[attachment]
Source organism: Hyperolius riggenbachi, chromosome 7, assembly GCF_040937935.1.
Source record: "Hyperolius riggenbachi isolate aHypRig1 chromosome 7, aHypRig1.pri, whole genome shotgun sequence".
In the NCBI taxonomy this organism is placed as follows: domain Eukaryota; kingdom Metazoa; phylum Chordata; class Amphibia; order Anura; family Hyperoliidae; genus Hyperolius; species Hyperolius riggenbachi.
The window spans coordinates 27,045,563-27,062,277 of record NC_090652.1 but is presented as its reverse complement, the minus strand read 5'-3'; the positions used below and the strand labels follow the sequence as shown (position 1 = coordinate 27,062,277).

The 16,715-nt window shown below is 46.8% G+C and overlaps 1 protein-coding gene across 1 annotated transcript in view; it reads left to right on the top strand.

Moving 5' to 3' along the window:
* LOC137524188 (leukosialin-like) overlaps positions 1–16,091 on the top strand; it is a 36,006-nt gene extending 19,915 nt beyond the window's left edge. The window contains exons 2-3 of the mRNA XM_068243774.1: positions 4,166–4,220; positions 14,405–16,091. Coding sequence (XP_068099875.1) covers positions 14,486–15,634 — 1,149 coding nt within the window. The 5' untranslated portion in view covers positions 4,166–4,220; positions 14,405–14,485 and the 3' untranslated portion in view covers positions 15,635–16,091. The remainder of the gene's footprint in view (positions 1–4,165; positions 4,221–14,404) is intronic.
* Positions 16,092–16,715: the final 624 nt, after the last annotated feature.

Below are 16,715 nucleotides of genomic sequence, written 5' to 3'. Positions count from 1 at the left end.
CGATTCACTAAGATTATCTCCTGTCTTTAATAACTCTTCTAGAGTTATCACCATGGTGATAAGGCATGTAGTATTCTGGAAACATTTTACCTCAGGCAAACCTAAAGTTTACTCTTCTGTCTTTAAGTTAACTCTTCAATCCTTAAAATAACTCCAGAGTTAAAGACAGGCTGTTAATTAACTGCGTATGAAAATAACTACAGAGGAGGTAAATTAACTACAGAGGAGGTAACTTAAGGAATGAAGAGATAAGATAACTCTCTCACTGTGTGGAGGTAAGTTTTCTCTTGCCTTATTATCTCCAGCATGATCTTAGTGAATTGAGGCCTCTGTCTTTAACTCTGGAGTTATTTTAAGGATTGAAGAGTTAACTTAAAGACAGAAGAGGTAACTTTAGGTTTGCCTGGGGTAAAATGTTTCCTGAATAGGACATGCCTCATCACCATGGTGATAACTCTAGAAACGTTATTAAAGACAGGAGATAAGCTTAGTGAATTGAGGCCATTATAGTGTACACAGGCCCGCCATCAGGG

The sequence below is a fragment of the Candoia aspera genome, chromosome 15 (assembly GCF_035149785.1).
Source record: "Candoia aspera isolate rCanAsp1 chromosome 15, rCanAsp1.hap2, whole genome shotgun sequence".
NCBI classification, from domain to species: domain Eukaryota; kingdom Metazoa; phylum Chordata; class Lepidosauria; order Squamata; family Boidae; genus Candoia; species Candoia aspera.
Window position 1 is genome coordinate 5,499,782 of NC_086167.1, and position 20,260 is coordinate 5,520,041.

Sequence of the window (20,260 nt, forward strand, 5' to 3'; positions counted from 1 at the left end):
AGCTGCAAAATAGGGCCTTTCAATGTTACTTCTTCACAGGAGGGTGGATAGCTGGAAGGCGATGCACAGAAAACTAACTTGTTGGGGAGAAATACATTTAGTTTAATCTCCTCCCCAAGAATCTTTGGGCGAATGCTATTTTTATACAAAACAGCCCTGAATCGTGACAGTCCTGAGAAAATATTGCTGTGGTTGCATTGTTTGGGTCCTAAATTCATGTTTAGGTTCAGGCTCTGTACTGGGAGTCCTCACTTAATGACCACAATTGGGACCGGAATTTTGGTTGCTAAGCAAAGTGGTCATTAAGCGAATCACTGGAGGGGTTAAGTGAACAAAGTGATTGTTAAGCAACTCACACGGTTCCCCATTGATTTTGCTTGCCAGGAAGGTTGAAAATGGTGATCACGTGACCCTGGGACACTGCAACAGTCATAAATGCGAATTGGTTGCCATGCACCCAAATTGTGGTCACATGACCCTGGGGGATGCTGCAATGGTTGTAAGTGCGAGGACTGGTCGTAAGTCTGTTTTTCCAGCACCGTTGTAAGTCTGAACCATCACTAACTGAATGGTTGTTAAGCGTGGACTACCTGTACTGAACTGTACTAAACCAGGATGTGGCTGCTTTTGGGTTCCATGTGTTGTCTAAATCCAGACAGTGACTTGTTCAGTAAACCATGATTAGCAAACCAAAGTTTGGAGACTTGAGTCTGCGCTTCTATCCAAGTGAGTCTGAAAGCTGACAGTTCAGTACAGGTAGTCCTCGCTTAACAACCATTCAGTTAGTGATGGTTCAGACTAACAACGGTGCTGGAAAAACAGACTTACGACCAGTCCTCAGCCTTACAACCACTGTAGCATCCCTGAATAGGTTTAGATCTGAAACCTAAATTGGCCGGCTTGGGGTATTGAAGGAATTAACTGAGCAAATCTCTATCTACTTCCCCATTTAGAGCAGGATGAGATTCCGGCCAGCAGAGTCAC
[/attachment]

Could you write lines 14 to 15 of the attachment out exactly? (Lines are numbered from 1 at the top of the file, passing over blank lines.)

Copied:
Window position 1 is genome coordinate 5,499,782 of NC_086167.1, and position 20,260 is coordinate 5,520,041.

Sequence of the window (20,260 nt, forward strand, 5' to 3'; positions counted from 1 at the left end):